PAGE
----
Academic journal article The Town Planning Review

Public versus Private Planning: Themes, Trends and Tensions: The IPHS Thirteenth Biennial Conference, Chicago, 2008

Academic journal article The Town Planning Review

Public versus Private Planning: Themes, Trends and Tensions: The IPHS Thirteenth Biennial Conference, Chicago, 2008

Article excerpt

The thirteenth biennial conference of the International Planning History Society (IPHS) held in Chicago 10-13 July 2008 followed immediately after (and in the same Marriott Hotel venue as) the much larger joint conference of the Association of Collegiate Schools of Planning and the Association of European Schools of Planning (ACSP/AESOP). Yet, compared to the 1200 or so papers presented at that overwhelming event, the IPHS conference was almost intimate, with roughly 260 papers; well almost, but not quite: these were still substantial numbers. The organisers, Robert Bruegmann of the University of Illinois-Chicago and Chris Silver of the University of Florida deserve congratulations for their efforts in compiling a programme that combined academic interest with a real social intimacy.

Background to IPHS Chicago 2008

Those unfamiliar with the academic development of this subfield of planning studies might be intrigued to discover that every two years gatherings of about this size occur in major world cities to present and discuss papers on the history of planning. In the simplest sense, this is testimony to the remarkable persistence and resilience of the organisation launched in 1974 by the late Gordon Cherry and Tony Sutcliffe in Birmingham in the UK. It was known for many years as the Planning History Group, before adopting its present title and remit in 1993. Tony Sutcliffe organised the first international conference in London (1977) and the regular biennial cycle was initiated in 1994.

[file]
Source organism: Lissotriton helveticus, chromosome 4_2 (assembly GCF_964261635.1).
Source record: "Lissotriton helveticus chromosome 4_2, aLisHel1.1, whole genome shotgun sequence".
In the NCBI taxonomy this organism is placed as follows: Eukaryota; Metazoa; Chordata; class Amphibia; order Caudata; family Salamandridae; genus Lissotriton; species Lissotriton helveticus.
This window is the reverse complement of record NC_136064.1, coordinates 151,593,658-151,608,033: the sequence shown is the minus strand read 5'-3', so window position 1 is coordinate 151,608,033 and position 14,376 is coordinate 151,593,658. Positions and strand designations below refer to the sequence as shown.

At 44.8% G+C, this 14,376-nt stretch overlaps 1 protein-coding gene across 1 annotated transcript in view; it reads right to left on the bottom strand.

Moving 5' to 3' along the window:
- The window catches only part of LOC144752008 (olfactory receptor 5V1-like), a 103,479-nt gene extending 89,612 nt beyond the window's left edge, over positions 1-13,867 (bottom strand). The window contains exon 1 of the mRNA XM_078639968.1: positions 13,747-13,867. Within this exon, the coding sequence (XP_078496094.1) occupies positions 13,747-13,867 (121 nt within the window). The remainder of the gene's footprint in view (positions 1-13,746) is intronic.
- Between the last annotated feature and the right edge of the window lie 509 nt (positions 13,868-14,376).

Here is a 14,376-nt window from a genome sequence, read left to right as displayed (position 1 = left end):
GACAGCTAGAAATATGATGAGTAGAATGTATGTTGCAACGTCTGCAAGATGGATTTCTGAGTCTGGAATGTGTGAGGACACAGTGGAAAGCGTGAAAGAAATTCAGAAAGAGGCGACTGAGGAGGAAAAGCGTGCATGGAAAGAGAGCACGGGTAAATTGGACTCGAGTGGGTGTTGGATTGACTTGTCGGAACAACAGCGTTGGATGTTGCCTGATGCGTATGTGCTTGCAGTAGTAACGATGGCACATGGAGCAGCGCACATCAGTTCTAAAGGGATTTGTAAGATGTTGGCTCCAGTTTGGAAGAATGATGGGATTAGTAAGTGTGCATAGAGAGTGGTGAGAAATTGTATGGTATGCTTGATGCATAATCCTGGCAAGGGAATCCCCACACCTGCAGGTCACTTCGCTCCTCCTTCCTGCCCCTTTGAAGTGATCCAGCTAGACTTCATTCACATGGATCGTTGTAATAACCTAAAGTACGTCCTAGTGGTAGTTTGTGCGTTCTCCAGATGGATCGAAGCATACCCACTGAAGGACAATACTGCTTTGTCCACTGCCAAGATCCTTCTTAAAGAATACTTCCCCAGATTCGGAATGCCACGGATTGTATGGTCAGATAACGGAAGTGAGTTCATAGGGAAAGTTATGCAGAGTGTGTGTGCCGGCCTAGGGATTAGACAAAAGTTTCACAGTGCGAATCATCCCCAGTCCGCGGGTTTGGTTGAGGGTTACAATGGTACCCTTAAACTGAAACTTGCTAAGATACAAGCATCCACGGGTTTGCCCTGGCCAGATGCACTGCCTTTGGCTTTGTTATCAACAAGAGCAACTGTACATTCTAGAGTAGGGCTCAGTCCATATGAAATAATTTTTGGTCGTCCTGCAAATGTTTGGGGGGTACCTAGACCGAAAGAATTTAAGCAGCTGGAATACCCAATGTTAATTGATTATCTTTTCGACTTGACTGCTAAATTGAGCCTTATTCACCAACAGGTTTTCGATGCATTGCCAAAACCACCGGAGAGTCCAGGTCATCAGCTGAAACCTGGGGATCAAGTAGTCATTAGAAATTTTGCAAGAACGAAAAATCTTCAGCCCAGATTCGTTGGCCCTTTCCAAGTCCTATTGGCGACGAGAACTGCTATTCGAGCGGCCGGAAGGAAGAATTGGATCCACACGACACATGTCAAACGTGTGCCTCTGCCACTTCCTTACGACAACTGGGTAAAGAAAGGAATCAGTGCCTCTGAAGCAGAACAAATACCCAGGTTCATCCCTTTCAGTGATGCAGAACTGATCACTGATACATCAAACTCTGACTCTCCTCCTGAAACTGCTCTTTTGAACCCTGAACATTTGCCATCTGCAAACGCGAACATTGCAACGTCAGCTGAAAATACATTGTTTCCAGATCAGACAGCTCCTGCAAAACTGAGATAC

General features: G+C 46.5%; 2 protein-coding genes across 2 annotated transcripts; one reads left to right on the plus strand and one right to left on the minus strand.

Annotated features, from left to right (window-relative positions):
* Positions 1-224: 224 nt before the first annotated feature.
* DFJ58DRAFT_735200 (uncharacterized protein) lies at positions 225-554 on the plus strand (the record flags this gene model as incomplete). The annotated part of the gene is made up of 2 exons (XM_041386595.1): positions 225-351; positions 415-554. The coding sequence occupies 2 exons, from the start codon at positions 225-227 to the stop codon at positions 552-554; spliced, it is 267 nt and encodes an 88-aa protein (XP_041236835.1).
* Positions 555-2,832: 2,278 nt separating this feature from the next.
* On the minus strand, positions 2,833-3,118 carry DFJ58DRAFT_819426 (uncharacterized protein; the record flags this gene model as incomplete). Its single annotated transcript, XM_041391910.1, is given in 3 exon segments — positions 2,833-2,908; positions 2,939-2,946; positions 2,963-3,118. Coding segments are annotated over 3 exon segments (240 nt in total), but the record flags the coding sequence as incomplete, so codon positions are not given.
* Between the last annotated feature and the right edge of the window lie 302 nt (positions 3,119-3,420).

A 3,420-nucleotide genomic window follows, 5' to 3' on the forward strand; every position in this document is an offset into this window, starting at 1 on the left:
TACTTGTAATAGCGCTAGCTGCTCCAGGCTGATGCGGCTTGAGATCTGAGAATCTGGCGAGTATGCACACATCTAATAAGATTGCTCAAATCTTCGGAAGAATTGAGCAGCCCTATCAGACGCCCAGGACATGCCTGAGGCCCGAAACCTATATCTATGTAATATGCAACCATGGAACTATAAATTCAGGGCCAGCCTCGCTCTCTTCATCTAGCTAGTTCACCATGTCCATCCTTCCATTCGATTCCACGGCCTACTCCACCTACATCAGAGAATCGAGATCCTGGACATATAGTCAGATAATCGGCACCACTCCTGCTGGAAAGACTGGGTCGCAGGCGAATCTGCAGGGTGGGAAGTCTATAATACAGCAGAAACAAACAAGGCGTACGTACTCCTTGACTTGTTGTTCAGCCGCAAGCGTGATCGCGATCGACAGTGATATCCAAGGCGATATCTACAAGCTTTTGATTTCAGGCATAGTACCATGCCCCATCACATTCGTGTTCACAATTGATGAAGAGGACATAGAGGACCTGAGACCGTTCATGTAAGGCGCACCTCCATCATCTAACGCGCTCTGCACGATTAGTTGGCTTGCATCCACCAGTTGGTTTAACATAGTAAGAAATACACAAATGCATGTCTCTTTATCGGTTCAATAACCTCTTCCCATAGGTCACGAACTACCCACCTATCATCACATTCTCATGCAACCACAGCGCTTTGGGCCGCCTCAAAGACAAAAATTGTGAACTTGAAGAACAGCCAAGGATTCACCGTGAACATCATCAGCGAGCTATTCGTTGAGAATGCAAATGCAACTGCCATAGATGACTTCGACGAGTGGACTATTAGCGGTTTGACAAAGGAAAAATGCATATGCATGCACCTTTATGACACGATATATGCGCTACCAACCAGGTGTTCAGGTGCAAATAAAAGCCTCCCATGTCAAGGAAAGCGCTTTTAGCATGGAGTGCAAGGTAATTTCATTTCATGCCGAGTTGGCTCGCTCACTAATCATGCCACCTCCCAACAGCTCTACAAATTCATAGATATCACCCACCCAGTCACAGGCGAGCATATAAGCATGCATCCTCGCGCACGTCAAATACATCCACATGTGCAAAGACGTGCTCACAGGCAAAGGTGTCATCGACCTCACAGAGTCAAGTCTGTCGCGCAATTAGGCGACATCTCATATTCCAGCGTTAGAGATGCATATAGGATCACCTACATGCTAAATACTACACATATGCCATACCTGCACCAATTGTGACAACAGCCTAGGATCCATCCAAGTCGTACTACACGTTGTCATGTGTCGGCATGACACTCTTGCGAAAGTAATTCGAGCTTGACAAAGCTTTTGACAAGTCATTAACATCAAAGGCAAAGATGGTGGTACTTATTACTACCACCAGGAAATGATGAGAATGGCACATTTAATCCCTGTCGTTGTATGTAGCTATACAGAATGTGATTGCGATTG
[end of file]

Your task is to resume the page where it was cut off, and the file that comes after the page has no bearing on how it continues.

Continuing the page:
The impressive list of meetings, since 1994 hosted in Hong Kong, Thessaloniki, Sydney, Helsinki, London/Letchworth, Barcelona, New Delhi and now Chicago, is also, of course, testimony to the persistence and development of planning history itself as an area of academic endeavour. This may surprise UK readers, familiar only with the weakening of planning history teaching that has accompanied the recent truncation of the postgraduate route to Royal Town Planning Institute professional qualification. Yet this has not been the case in most other countries, where students of planning retain fuller opportunities to engage with the history of their field. Moreover, planning history has never been confined to planning schools and a wide range of others from history, geography, art and architectural history have always been involved. Perhaps most striking of all, there has been a marked geographical widening of interest in planning history beyond the original concentration on Europe.

Attendance at IPHS Chicago 2008

The Chicago 2008 conference was a case study of this trend of geographical widening. A list of participants circulated in the conference pack showed them coming from addresses in 27 countries and revealed the following percentage breakdown of numbers by global region: USA/Canada, 34 per cent; Latin America, 26 per cent; Europe, 19 per cent; Asia, 11 per cent; and Australia/New Zealand, 10 per cent. In descending order, the most significant national contingents were those from the USA (32 per cent), Brazil (20 per cent), Australia (8 per cent), Japan (5 per cent) and Spain (4 per cent).

In general, these proportions speak for themselves, with the huge jump in Latin American, especially Brazilian, participation being one of the real shifts of recent years, apparent since the 2004 conference in Barcelona. This was mirrored too in European participation which was dominated by southern Europe, especially Spain and Portugal. Asian participation mainly reflected the longstanding Japanese interest in the field, although numbers from India and, to a lesser extent, China were unsurprisingly lower than in 2006 at the New Delhi conference. At least one Chinese delegate was also unable to stay on for the IPHS conference, having been called back to urgent duties planning the reconstruction after the recent devastating earthquake. As is often the case, some nationals from these and other Asian countries were also subsumed into numbers from the United States and elsewhere, reflecting their place of work or study. …

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